In case you were trapped in a coal mine or under a rock somewhere and hadn’t heard the news, Justin Upton was traded from Arizona to the Atlanta Braves on Thursday morning. Articles and opinions have wallpapered the internet discussing things like Upton’s home/road splits, his expected performance now that he’s playing side by side with brother B.J., and where he is now ranked amongst baseball’s outfielders in both real life and in fantasy. To me, it seems redundant to perpetuate the conversation. He’s a highly-regarded player with immense talent, is just 25 years old, and is heading to a competitive organization that has shown a commitment to winning. Is he suddenly going to suck? No. So long as he stays healthy, an issue that he has dealt with in his relatively young but seemingly long career, Upton is going to continue to be a highly-regarded player with immense talent, has youth on his side, and is playing for a winning ball club. If you own him in your fantasy league, you’re psyched, and if you need reassurances and your hand held any further on the matter, consider it done. But we’ve got a bigger fish to fry here.
It’s time for me to officially plant my flag and stake my claim on the player whom I believe will have the biggest breakthrough performance this season. He’s the one who you are going to want to make sure you own on each and every one of your fantasy teams. He’s the one whose name you immediately gravitate towards when you open your live scoring page. He’s the one that every other owner in your league will pester you for right up until your league trade deadline passes. That’s right…he’s this year’s Adam Jones.
If you couldn’t tell by last week’s Keeper League Would You Rather as to where I am hitching my wagon this year, the title of today’s post says it all. Especially now with this new era of the Atlanta Braves being ushered in, you want Jason Heyward. By the end of the season, he will be listed amongst the top 10 outfielders in fantasy and will likely adorn the cover of several 2014 fantasy magazines.
So why Heyward? Simple. It’s his time. There’s no denying that he has the raw skills to be an amazing player — possessing both the power and speed found only in some of the game’s most elite group. We saw it when he was first drafted, we saw it when he was sailing through the Braves minor league system and we saw it when his talent forced Bobby Cox to keep him up with the big club in 2010.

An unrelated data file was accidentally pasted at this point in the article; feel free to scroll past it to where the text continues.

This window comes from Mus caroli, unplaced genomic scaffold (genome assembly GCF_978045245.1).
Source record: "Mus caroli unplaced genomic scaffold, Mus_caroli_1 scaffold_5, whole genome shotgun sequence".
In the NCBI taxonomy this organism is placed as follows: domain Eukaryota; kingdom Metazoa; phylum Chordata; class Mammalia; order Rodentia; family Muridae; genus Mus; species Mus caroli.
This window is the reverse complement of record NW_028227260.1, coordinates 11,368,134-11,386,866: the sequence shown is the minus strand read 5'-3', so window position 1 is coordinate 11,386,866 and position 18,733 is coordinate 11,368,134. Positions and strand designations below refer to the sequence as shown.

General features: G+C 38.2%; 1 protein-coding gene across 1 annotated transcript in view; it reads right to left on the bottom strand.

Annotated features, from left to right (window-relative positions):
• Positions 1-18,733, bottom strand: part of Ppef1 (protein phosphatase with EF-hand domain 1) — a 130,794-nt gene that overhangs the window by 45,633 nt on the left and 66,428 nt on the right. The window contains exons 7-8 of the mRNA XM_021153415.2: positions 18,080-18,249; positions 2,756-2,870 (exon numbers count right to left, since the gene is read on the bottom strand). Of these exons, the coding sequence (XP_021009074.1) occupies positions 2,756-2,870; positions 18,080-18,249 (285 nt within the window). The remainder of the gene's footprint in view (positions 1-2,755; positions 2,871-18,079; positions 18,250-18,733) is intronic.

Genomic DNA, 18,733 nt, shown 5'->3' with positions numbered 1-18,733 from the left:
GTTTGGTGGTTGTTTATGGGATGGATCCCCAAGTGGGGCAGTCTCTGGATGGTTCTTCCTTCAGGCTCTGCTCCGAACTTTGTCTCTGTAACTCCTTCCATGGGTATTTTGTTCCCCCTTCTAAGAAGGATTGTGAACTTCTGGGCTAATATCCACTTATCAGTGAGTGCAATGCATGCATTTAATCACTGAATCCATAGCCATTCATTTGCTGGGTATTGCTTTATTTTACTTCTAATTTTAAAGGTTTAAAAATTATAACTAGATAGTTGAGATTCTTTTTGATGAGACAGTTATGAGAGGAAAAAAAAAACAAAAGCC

He showed a lot that first season. Most impressive was his 14.6-percent walk rate and the veteran-like plate discipline he showed as a 20-year old in his rookie season. Usually when you have a guy with such tremendous power potential, he just wants to tear the cover off the ball and is less likely to show enough patience to take a pitch. Heyward went into it with an intent to learn the big league game. He was content to bide his time and wait for the pitches to come to him. Sure, he struck out a little more than 20-percent of the time. It’s a learning curve. But overall, the results by year end were favorable and you knew he was going to build off of the experience.
Year two was thwarted by a thumb injury he really had no business playing through as much as he did. You can’t fault his competitive edge and desire to remain in the lineup, but obviously, it was a dark cloud that hovered over him throughout the season. His walk rate dropped, the contact he was making was weak and his numbers suffered because of it. It was an aggravating season both for him and his supporters, but he never got too down on himself and looked ahead to the future.
Heyward seemed to walk into 2012 with a bit of a chip on his shoulder. Now healthy, he was out to prove that the 2011 season was not a proper representation of who he was and was determined to have a much stronger year. Finishing up with a 20-20 season was more like it, but it did come with a few caveats. First off, he was much more aggressive at the plate. He was swinging at a lot more pitches, both inside and outside the zone. Yes, the results improved in his counting stats, but in reality, his game suffered as his walks dropped, his strikeouts increased and he made less contact overall. Solid numbers, but this wasn’t the same player we saw during the 2010 rookie campaign. And by year end, you could see that he knew it as his frustration built by a statistically weak September that saw his ground ball rate spike to an all-time high. Change was coming.
This is the year that it all comes together for him. He knows that he has to regain the plate discipline that helped him make it as a rookie and combine that with the matured power he was able to put on display last season. As someone who is ultimately patient, an open-minded learner, and has the pure talent of a soon-to-be-great ballplayer, Heyward is ready to put it all together and fully blossom into the amazing player he knows he can be. The fact that the Braves have now gone out and acquired such talent as the Upton brothers to play alongside him is really just icing on the cake. Draft him now and you can thank me later.